Pelton’s ‘Welcome To Oshkosh’ Featured A Menu Of Positive Indicators


EAA Chairman and CEO Jack Pelton delivered a touching tribute to past-EAA President Tom Poberezny at his introductory press briefing earlier this week. Poberezny had passed away just hours before at 2:00 a.m. on opening day, timing that touched many who knew him and appreciated his accomplishments for personal aviation.

Getting to the business at hand, Pelton was demonstrative in his optimism for this year’s AirVenture. “We tiptoed into 2019,” he said, referring to the kaleidoscope of getting back on track in the COVID era, continuing, “This year, we’re full bore.”

Pelton noted that AirVenture 2022 featured an increase of 30 percent in forums over last year. He reminded the press that EAA had decided to allow anyone 18 years old or younger free admission—with a job skill-centric approach to establishing activities onsite, such as welding sessions and other clear avenues to careers in aviation.

As for incoming air traffic, Pelton said landings on Friday before show’s Monday launch were up 25 percent. On Sunday, the airport shut down four times from saturation, he said, due in part to the strong storms on Saturday and a foggy start that delayed pent-up arrivals.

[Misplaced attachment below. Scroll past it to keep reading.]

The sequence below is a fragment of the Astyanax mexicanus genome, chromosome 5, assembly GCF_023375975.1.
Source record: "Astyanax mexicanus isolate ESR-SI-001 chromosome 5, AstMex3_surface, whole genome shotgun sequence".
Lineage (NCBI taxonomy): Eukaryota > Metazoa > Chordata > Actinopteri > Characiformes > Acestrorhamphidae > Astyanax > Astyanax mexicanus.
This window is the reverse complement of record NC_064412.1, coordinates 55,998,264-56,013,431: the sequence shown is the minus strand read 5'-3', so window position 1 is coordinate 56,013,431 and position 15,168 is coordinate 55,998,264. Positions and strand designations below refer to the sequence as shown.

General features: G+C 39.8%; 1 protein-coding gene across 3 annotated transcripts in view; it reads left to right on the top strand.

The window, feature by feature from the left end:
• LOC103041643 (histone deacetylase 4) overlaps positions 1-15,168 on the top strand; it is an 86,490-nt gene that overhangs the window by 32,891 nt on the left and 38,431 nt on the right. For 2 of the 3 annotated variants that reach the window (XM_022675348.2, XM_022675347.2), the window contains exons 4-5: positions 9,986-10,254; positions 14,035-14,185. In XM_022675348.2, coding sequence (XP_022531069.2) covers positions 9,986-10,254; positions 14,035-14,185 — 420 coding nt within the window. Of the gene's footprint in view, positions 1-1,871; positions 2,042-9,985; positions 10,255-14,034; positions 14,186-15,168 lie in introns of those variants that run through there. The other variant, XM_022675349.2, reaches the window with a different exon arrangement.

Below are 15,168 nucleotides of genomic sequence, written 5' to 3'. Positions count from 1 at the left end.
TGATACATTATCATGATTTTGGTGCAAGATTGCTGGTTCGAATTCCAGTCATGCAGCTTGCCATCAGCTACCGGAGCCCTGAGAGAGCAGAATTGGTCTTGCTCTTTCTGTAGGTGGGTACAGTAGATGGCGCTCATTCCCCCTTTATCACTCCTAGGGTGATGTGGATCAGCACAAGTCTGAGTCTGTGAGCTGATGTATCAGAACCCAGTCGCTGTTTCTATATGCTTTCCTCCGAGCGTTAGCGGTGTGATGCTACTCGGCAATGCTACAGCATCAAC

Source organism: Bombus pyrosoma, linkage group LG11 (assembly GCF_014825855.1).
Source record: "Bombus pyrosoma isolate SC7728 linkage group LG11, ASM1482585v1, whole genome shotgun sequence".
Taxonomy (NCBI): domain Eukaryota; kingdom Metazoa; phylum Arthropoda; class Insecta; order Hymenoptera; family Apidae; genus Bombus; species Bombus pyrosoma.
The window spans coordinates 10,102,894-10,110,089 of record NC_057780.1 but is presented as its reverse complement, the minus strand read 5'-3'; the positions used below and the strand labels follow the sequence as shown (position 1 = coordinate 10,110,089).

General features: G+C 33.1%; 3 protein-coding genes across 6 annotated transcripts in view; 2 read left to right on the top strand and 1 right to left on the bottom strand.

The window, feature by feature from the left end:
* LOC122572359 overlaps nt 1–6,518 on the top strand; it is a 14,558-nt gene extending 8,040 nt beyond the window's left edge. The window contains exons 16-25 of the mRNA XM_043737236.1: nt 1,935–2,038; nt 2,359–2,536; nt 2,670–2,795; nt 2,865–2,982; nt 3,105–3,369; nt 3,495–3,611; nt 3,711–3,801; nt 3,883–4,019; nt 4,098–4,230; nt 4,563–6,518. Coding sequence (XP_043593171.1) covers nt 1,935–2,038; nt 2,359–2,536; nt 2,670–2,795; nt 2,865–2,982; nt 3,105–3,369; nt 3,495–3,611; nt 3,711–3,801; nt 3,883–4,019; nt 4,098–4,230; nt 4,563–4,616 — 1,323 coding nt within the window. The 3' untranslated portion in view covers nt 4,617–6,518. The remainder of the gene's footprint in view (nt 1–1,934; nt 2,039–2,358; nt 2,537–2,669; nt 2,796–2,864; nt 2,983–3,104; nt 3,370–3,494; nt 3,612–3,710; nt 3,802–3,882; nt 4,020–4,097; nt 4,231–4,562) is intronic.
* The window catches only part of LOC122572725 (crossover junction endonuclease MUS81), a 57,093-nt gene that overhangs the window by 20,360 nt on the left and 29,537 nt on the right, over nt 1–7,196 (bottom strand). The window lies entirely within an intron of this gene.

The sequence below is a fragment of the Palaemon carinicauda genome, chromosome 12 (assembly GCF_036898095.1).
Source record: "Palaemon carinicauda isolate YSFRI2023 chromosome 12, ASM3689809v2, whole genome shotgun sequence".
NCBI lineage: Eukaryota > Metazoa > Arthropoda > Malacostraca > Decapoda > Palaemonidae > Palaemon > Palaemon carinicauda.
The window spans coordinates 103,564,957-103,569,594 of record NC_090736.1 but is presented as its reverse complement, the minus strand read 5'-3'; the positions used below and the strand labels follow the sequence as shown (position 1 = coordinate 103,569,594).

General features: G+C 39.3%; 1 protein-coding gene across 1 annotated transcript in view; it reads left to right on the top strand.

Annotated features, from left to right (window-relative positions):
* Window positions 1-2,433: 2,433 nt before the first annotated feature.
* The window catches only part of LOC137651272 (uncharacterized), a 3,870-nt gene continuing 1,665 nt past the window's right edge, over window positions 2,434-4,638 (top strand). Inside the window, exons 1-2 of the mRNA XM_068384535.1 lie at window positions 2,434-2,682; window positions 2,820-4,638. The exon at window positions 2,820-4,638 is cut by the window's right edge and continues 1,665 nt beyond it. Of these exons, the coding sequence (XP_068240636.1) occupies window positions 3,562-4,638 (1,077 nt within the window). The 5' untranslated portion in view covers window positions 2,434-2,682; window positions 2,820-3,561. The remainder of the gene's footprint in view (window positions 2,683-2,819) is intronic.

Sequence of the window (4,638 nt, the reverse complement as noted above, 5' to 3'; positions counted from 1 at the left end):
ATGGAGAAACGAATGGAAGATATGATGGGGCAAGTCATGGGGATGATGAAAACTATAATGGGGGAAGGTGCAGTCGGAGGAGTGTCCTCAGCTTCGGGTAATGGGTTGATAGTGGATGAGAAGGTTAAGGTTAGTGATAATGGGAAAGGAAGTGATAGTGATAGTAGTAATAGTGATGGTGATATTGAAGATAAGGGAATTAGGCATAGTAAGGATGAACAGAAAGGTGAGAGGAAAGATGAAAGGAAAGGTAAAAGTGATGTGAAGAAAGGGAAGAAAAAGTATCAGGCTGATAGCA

Highlights of this year’s AirVenture include a nod to the U.S. Air Force’s 75th anniversary; the 50th anniversary of Van’s Aircraft, including the introduction of the much-anticipated RV-15 (“a tailwheel airplane with too much power and big tires,” he joked); the resumption of the “one week wonder” program—a second Sonex to be powered by a Rotax engine; and a bittersweet commemoration of Tom Poberezny and his lasting legacy with EAA and sport aviation everywhere.

Pelton continued with a summary of the new $6.2 million (self-funded, not from member dues) combination education and pilot center, for which the ribbon was cut earlier this month. He noted that the pilot center would provide scenario-based training for hombuilders, while the education center would go a long way toward stimulating the next generation of aviation professionals.

On the advocacy side, Pelton pointed to action on the 2023 FAA reauthorization legislation and how EAA was holding lawmakers’ feet to the fire on issues such as Basic Med, Sport Pilot licensing and advancing the adoption of unleaded aviation gasoline.

Mark Phelps
Mark Phelps is a senior editor at AVweb. He is an instrument rated private pilot and former owner of a Grumman American AA1B and a V-tail Bonanza.

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  1. Jack’s was the perfect replacement to the disaster that was his predecessor. He could do us all a favor by vigorously promoting Mogas. After all, the EAA earned the first Mogas STC 40 years ago and Petersen expanses greatly on that. Jack could use chia influence to convince large Avgas makers and suppliers like Phillips, Shell, Avfuel, Titan etc. to deliver discounted Mogas along with avgas and Jet-A. The EAA wisely eliminated the cost for AirVenture to the youth in order to promote aviation to the next generation. Low-cost Mogas in our airfields would do the same. And show the enviros that we are serious about reducing our use of leaded fuel. It’s all so simple, really.